7000 years of hand woven textiles in one exhibition!
TRC Gallery exhibition, 26 May – 23 September 2014
The exhibition that opened on the 26th May at the Textile Research Centre, Leiden, is a must for textile lovers and has been especially set up for the national Week van het Weven (27 May – 1 June).
The exhibition includes some of the oldest textiles in the world. They come from Çatal Hüyük (Turkey). These tiny fragments are about 7000 years old, and what a story they tell about the long history of hand weaving! Other unusual items on display include textiles that were originally wrapped around the Dead Sea Scrolls, examples of Coptic tapestries from Egypt, as well as medieval and Renaissance velvets and silk woven textiles. All of them are hand woven!
The exhibition also includes textiles and handlooms from Africa, the Americas, Asia and the Middle East, including a Bedouin loom from Jordan, as well as a replica of a warp-weighted loom of the type used by the ancient Greeks, Romans and Vikings. Some of the looms on display can be used by the general public.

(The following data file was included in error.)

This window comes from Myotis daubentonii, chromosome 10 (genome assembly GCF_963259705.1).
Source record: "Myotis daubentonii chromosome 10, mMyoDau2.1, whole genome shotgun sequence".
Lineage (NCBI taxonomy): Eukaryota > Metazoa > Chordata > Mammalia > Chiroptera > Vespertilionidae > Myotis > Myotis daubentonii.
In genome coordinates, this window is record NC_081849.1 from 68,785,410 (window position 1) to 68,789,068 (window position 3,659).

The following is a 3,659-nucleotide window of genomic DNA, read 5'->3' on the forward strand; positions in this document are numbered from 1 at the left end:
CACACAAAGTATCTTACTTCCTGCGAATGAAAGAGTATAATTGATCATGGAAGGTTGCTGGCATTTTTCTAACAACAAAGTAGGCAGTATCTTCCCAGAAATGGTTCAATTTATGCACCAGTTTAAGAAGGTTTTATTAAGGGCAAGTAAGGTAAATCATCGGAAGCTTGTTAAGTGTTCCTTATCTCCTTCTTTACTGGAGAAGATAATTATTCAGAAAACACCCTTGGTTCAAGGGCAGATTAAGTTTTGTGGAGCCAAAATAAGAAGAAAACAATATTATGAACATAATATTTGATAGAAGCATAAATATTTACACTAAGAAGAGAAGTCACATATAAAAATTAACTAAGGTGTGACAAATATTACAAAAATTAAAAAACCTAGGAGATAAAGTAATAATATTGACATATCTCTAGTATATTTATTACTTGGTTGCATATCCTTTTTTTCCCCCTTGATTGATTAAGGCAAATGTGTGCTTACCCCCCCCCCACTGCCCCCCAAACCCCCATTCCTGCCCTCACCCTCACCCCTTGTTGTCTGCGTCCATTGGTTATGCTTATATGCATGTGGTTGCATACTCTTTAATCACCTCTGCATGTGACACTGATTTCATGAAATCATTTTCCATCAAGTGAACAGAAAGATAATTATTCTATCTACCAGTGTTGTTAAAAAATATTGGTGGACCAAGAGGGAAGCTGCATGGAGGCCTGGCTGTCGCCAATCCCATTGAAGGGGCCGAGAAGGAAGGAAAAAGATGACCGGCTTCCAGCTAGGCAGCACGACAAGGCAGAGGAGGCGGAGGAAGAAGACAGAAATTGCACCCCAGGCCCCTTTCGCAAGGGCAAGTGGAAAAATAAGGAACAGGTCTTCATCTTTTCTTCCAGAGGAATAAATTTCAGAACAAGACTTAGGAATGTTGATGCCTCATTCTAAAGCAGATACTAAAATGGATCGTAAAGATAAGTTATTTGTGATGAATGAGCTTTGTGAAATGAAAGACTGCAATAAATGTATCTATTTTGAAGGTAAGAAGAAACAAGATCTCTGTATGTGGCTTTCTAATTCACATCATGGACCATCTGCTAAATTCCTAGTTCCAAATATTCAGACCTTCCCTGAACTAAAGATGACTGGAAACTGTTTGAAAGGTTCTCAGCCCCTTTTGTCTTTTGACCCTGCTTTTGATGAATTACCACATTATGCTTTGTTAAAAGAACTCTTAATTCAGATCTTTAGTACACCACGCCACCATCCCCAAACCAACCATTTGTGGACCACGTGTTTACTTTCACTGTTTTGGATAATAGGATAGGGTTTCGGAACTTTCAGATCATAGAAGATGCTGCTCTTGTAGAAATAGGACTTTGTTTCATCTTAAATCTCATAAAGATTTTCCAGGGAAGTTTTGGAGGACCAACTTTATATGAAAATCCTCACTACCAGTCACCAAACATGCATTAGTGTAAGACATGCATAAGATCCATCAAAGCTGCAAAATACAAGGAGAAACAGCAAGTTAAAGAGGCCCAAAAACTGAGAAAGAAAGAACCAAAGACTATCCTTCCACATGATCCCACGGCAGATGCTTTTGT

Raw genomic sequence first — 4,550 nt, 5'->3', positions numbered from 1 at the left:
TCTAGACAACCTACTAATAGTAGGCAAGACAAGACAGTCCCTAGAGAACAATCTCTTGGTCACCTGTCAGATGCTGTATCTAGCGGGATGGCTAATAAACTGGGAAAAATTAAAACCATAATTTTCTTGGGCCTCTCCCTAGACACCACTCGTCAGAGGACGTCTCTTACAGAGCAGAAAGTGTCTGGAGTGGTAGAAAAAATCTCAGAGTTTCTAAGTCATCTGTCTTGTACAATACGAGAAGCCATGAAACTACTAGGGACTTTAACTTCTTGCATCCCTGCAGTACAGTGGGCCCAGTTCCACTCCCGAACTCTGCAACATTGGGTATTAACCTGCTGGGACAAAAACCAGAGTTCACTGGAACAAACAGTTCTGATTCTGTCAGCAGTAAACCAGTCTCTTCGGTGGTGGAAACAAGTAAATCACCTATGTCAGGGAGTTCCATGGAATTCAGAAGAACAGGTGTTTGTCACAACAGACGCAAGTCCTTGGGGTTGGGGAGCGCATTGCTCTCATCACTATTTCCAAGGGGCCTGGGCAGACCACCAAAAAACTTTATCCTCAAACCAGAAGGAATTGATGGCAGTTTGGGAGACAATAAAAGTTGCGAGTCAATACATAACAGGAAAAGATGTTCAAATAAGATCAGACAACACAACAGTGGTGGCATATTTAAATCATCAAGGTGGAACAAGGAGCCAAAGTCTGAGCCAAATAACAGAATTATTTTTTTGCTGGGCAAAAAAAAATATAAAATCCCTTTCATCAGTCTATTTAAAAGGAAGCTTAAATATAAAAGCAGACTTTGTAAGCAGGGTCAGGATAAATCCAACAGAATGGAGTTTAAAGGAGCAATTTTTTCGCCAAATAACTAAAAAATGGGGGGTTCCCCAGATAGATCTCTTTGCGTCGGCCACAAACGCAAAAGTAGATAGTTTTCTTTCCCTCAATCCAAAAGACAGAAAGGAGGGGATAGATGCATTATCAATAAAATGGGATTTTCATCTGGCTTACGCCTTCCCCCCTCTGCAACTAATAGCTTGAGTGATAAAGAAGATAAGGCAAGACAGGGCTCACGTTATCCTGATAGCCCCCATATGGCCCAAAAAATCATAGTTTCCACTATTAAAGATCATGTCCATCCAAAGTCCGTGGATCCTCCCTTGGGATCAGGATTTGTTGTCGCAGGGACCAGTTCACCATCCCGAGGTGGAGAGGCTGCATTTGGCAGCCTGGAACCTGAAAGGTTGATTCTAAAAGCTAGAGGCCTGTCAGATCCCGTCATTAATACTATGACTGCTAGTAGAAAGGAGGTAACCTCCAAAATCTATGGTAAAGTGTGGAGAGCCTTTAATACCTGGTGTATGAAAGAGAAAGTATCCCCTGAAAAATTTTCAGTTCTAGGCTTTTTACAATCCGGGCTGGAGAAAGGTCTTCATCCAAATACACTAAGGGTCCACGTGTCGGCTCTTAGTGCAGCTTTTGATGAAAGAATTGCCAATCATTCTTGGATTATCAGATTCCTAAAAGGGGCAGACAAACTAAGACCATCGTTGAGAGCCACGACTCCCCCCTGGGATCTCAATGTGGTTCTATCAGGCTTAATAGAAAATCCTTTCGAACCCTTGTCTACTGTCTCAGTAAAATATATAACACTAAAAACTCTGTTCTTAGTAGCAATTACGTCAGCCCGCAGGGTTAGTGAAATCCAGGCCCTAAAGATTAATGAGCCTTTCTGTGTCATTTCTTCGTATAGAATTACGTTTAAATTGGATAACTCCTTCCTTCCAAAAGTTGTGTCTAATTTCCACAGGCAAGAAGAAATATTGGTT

The exhibition also contains weaving equipment and woven textiles of one of the Grandes Dames of textile archaeology, Grace Crowfoot (1877-1957), who lived and worked in the Middle East between 1909 and 1937. She was one of the first to reconstruct some of the textiles found in the tomb of Tutankhamun, and to do so, she constructed a simple frame. Both the frame and one of the replica textiles woven by Grace Crowfoot can be seen in the exhibition.
Part of the exhibition is dedicated to the work of 16+, a group of Dutch weavers who specialize in using looms with sixteen or more shafts. The textiles produced by this group are very varied, from small to large items, some of them are even woven with copper threads. These pieces are new and especially woven for the 'Week van het Weven'.
The exhibition opens on Monday 26th May 2014 for the general public and during the national Week van het Weven (27th May until 1 June) the TRC is open every day including the weekend.